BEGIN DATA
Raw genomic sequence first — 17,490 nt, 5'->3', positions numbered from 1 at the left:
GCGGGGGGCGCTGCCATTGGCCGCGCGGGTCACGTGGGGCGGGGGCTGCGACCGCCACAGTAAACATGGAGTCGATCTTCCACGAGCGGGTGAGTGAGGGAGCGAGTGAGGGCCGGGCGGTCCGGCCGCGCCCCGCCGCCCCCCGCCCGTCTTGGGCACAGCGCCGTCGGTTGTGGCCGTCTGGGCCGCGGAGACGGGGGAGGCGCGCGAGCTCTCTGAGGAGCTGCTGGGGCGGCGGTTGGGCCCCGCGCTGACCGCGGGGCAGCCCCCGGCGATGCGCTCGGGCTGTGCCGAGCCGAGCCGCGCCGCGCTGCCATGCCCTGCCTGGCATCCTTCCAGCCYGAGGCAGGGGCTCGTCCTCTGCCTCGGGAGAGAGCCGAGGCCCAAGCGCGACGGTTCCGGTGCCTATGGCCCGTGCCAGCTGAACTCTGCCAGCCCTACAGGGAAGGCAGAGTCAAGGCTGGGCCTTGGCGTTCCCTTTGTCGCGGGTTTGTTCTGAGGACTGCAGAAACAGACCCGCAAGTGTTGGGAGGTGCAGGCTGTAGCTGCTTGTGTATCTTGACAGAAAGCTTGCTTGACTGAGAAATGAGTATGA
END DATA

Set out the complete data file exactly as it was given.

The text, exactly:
Raw genomic sequence first — 17,490 nt, 5'->3', positions numbered from 1 at the left:
GCGGGGGGCGCTGCCATTGGCCGCGCGGGTCACGTGGGGCGGGGGCTGCGACCGCCACAGTAAACATGGAGTCGATCTTCCACGAGCGGGTGAGTGAGGGAGCGAGTGAGGGCCGGGCGGTCCGGCCGCGCCCCGCCGCCCCCCGCCCGTCTTGGGCACAGCGCCGTCGGTTGTGGCCGTCTGGGCCGCGGAGACGGGGGAGGCGCGCGAGCTCTCTGAGGAGCTGCTGGGGCGGCGGTTGGGCCCCGCGCTGACCGCGGGGCAGCCCCCGGCGATGCGCTCGGGCTGTGCCGAGCCGAGCCGCGCCGCGCTGCCATGCCCTGCCTGGCATCCTTCCAGCCYGAGGCAGGGGCTCGTCCTCTGCCTCGGGAGAGAGCCGAGGCCCAAGCGCGACGGTTCCGGTGCCTATGGCCCGTGCCAGCTGAACTCTGCCAGCCCTACAGGGAAGGCAGAGTCAAGGCTGGGCCTTGGCGTTCCCTTTGTCGCGGGTTTGTTCTGAGGACTGCAGAAACAGACCCGCAAGTGTTGGGAGGTGCAGGCTGTAGCTGCTTGTGTATCTTGACAGAAAGCTTGCTTGACTGAGAAATGAGTATGA